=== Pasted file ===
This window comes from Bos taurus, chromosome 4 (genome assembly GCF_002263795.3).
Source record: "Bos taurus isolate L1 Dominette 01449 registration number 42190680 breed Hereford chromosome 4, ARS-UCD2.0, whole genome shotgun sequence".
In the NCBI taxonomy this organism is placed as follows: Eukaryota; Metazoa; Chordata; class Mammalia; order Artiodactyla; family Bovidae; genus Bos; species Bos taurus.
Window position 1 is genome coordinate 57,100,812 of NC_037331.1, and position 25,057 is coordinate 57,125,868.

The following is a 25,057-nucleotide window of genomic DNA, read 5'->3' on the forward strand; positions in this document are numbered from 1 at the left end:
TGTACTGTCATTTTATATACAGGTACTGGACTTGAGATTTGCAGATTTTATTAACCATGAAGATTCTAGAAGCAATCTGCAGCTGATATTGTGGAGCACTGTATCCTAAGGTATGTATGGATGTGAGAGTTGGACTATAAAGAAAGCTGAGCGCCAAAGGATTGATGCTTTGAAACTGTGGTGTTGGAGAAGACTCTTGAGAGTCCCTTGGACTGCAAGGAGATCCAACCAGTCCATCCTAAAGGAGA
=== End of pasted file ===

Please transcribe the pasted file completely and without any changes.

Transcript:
This window comes from Bos taurus, chromosome 4 (genome assembly GCF_002263795.3).
Source record: "Bos taurus isolate L1 Dominette 01449 registration number 42190680 breed Hereford chromosome 4, ARS-UCD2.0, whole genome shotgun sequence".
In the NCBI taxonomy this organism is placed as follows: Eukaryota; Metazoa; Chordata; class Mammalia; order Artiodactyla; family Bovidae; genus Bos; species Bos taurus.
Window position 1 is genome coordinate 57,100,812 of NC_037331.1, and position 25,057 is coordinate 57,125,868.

The following is a 25,057-nucleotide window of genomic DNA, read 5'->3' on the forward strand; positions in this document are numbered from 1 at the left end:
TGTACTGTCATTTTATATACAGGTACTGGACTTGAGATTTGCAGATTTTATTAACCATGAAGATTCTAGAAGCAATCTGCAGCTGATATTGTGGAGCACTGTATCCTAAGGTATGTATGGATGTGAGAGTTGGACTATAAAGAAAGCTGAGCGCCAAAGGATTGATGCTTTGAAACTGTGGTGTTGGAGAAGACTCTTGAGAGTCCCTTGGACTGCAAGGAGATCCAACCAGTCCATCCTAAAGGAGA